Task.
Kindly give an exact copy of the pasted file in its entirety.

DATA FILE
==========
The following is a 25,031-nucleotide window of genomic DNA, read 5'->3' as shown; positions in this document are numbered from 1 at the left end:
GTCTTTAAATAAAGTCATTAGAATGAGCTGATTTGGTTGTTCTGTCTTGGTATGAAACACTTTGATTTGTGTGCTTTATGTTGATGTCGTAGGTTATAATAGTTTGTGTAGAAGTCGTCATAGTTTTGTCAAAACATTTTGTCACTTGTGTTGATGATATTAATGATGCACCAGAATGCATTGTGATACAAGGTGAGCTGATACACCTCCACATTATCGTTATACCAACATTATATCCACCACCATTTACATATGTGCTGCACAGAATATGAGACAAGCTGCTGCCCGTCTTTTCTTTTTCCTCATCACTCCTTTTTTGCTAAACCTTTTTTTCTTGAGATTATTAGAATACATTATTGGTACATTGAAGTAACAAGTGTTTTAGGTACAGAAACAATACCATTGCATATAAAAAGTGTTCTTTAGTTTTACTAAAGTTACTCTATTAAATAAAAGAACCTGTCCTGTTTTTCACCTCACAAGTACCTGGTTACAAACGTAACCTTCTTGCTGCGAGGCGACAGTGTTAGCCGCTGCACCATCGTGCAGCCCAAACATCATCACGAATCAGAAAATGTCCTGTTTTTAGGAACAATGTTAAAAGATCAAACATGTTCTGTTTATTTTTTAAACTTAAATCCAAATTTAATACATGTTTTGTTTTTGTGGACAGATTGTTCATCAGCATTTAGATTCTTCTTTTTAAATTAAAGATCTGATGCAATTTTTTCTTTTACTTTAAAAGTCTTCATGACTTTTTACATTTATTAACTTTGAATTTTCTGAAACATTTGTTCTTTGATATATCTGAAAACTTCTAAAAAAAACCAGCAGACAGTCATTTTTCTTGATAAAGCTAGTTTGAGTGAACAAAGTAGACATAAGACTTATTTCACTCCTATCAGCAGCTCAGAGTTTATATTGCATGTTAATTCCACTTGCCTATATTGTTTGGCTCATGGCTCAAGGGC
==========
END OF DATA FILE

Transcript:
The following is a 25,031-nucleotide window of genomic DNA, read 5'->3' as shown; positions in this document are numbered from 1 at the left end:
GTCTTTAAATAAAGTCATTAGAATGAGCTGATTTGGTTGTTCTGTCTTGGTATGAAACACTTTGATTTGTGTGCTTTATGTTGATGTCGTAGGTTATAATAGTTTGTGTAGAAGTCGTCATAGTTTTGTCAAAACATTTTGTCACTTGTGTTGATGATATTAATGATGCACCAGAATGCATTGTGATACAAGGTGAGCTGATACACCTCCACATTATCGTTATACCAACATTATATCCACCACCATTTACATATGTGCTGCACAGAATATGAGACAAGCTGCTGCCCGTCTTTTCTTTTTCCTCATCACTCCTTTTTTGCTAAACCTTTTTTTCTTGAGATTATTAGAATACATTATTGGTACATTGAAGTAACAAGTGTTTTAGGTACAGAAACAATACCATTGCATATAAAAAGTGTTCTTTAGTTTTACTAAAGTTACTCTATTAAATAAAAGAACCTGTCCTGTTTTTCACCTCACAAGTACCTGGTTACAAACGTAACCTTCTTGCTGCGAGGCGACAGTGTTAGCCGCTGCACCATCGTGCAGCCCAAACATCATCACGAATCAGAAAATGTCCTGTTTTTAGGAACAATGTTAAAAGATCAAACATGTTCTGTTTATTTTTTAAACTTAAATCCAAATTTAATACATGTTTTGTTTTTGTGGACAGATTGTTCATCAGCATTTAGATTCTTCTTTTTAAATTAAAGATCTGATGCAATTTTTTCTTTTACTTTAAAAGTCTTCATGACTTTTTACATTTATTAACTTTGAATTTTCTGAAACATTTGTTCTTTGATATATCTGAAAACTTCTAAAAAAAACCAGCAGACAGTCATTTTTCTTGATAAAGCTAGTTTGAGTGAACAAAGTAGACATAAGACTTATTTCACTCCTATCAGCAGCTCAGAGTTTATATTGCATGTTAATTCCACTTGCCTATATTGTTTGGCTCATGGCTCAAGGGC